Finding Career Direction Video

Video Transcript


Discover how to find career direction, with
James Manktelow & Amy Carlson.

James Manktelow: Hello, I'm James Manktelow, CEO of MindTools.com, home to hundreds of free, career-boosting tools and resources.

Amy Carlson: And I'm Amy Carlson from Mind Tools.

When was the last time that you really examined the career you're in?

Are you happy doing what you're doing, or do you sometimes feel that there's another career path that might be a better fit?

All of us have unique talents and skills. And when we're in a career where we can use those skills on a regular basis, our happiness and productivity soars.

However, many people aren't sure how to go about finding their perfect career.

It's a process that can take a great deal of thought and contemplation, but can ultimately lead to rewarding, exciting work.

JM: There are three questions that you need to ask yourself to find the right career.

The first question is, "Who Am I?"

We know this is an incredibly broad and complex question. But you can start by identifying your talents and strengths.

Which of your skills do people respect the most? Which skills have lead to your greatest achievements?

You may also want to do a personality test such as Myers-Briggs, or a strengths-finder evaluation. These tests can help you to see personality traits or strengths that you might otherwise overlook.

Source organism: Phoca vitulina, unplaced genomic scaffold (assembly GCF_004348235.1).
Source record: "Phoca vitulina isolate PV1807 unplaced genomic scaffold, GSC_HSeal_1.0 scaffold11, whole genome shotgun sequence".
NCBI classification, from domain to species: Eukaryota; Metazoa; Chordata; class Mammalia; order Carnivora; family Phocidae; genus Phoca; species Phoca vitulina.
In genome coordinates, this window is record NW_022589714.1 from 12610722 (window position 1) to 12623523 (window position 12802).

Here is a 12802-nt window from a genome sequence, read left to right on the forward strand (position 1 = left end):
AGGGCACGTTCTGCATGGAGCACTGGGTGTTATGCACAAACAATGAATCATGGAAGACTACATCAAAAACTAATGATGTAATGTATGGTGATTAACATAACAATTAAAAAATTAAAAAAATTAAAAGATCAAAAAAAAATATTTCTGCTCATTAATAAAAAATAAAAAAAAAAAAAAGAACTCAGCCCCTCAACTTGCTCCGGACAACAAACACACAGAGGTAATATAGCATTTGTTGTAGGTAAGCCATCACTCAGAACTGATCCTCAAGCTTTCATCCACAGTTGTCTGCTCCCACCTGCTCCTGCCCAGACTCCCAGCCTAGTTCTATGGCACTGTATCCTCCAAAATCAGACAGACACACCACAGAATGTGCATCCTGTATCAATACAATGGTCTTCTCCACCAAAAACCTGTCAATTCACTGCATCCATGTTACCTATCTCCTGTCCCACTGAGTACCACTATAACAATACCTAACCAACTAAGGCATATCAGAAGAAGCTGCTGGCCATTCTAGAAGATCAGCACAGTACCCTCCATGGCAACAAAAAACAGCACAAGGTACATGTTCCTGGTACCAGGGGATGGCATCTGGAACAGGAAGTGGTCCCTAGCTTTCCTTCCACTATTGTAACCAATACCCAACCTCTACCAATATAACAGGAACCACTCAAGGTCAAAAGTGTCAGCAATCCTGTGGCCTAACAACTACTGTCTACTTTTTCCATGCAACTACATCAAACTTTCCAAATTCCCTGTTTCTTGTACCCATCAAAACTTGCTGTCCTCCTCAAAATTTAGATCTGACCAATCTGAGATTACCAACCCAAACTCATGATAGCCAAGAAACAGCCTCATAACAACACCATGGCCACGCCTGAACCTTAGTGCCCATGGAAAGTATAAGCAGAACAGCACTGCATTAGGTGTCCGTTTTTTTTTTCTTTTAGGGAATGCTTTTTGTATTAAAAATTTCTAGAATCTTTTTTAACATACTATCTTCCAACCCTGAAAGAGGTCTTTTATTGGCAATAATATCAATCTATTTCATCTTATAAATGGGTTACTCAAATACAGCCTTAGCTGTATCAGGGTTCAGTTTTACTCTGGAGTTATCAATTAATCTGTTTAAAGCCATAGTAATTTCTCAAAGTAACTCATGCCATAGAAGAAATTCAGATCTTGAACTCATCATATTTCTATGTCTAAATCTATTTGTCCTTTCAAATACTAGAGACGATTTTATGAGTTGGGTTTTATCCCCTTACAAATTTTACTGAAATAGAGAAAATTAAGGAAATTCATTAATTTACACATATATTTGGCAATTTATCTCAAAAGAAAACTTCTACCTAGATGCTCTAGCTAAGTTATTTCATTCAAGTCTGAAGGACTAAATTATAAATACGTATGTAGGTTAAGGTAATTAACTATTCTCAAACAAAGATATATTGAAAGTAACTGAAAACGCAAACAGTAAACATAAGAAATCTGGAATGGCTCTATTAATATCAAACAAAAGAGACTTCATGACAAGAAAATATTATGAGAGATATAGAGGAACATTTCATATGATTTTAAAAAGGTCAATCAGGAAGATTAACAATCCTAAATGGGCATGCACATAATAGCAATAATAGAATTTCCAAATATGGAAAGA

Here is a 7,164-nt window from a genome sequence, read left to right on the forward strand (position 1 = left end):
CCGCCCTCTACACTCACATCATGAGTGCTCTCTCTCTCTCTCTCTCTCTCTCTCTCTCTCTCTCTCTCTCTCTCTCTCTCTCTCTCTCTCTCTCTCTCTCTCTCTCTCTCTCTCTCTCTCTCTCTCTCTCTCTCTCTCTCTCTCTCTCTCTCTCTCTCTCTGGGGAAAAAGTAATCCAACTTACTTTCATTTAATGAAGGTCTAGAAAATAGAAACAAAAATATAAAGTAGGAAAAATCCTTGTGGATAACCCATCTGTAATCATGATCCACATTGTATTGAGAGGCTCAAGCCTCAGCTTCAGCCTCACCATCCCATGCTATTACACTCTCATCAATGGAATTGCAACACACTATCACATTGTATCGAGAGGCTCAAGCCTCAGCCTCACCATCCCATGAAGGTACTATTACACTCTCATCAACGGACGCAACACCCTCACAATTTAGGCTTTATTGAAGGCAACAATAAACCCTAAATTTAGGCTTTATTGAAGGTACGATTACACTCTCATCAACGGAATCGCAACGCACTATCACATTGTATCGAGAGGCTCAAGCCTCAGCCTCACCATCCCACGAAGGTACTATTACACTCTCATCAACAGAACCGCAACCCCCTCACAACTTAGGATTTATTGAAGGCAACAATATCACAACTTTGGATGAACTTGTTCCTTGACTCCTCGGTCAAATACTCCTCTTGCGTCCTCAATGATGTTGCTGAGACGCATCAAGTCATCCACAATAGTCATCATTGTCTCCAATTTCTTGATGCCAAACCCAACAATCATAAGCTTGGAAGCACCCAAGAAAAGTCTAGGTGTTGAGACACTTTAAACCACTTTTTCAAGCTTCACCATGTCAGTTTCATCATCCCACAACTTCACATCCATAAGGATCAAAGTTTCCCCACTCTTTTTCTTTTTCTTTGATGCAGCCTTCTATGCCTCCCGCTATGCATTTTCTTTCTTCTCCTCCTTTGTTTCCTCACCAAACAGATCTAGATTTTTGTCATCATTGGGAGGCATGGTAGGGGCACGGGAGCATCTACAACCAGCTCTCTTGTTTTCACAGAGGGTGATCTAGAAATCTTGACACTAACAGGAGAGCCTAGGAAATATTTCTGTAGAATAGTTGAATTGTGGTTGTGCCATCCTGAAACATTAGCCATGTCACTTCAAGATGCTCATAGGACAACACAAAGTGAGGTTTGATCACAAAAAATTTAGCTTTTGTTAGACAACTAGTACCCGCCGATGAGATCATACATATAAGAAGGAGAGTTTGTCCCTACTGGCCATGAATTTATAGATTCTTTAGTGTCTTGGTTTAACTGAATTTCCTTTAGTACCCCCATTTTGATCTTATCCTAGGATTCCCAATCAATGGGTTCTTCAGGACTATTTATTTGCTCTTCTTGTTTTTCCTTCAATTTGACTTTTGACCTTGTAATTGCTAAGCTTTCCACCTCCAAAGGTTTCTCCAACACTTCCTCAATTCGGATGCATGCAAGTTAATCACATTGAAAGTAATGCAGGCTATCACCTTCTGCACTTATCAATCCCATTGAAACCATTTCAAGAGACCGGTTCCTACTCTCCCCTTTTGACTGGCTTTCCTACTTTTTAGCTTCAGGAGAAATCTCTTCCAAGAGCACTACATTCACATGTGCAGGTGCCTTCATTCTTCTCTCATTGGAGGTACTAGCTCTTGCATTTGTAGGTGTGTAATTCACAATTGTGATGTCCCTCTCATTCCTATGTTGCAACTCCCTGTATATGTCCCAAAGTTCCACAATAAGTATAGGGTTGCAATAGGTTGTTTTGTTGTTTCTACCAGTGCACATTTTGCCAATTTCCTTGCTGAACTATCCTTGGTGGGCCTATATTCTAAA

From this, write down your top three talents.

You can then use your findings to write a Who I Am statement that lists your key talents and strengths, and the activities that you most enjoy.

AC: The next question you need to ask yourself is, "What do I want to do?"

Look at your Who I Am statement. What kind of jobs would be best suited to your talents and strengths?

Which of those careers also match the values that you hold?

Then look at the career you're in right now. Is there any way that you can adapt your role to better fit your talents and strengths? Are there any openings available in your organization that would allow you to use your strengths more?

A tool such as Schein's Career Anchors can help here, as it will help you understand what you enjoy about your current career.

If there are no options in your organization, then you might want to start researching other career paths.

You can discover potential careers by attending trade shows and job fairs, reading trade magazines, and talking to people who work in the roles that you identify.

It can be a time-consuming process, but the more you analyze other industries and careers, the likelier you are to find a field that you're really excited about.

JM: Once you've found a field you're really interested in, the last question you'll need to ask yourself is, "How do I get hired?"

Start by writing out every step that you'll need to take to get into this new field.

Will you need a different degree? Are there any certifications you need? Is there any place where you can volunteer to get some valuable experience?

Set short-term goals to keep yourself on track. And, then start working to achieve those goals.

You can learn much more about finding career direction in the article that accompanies this video.


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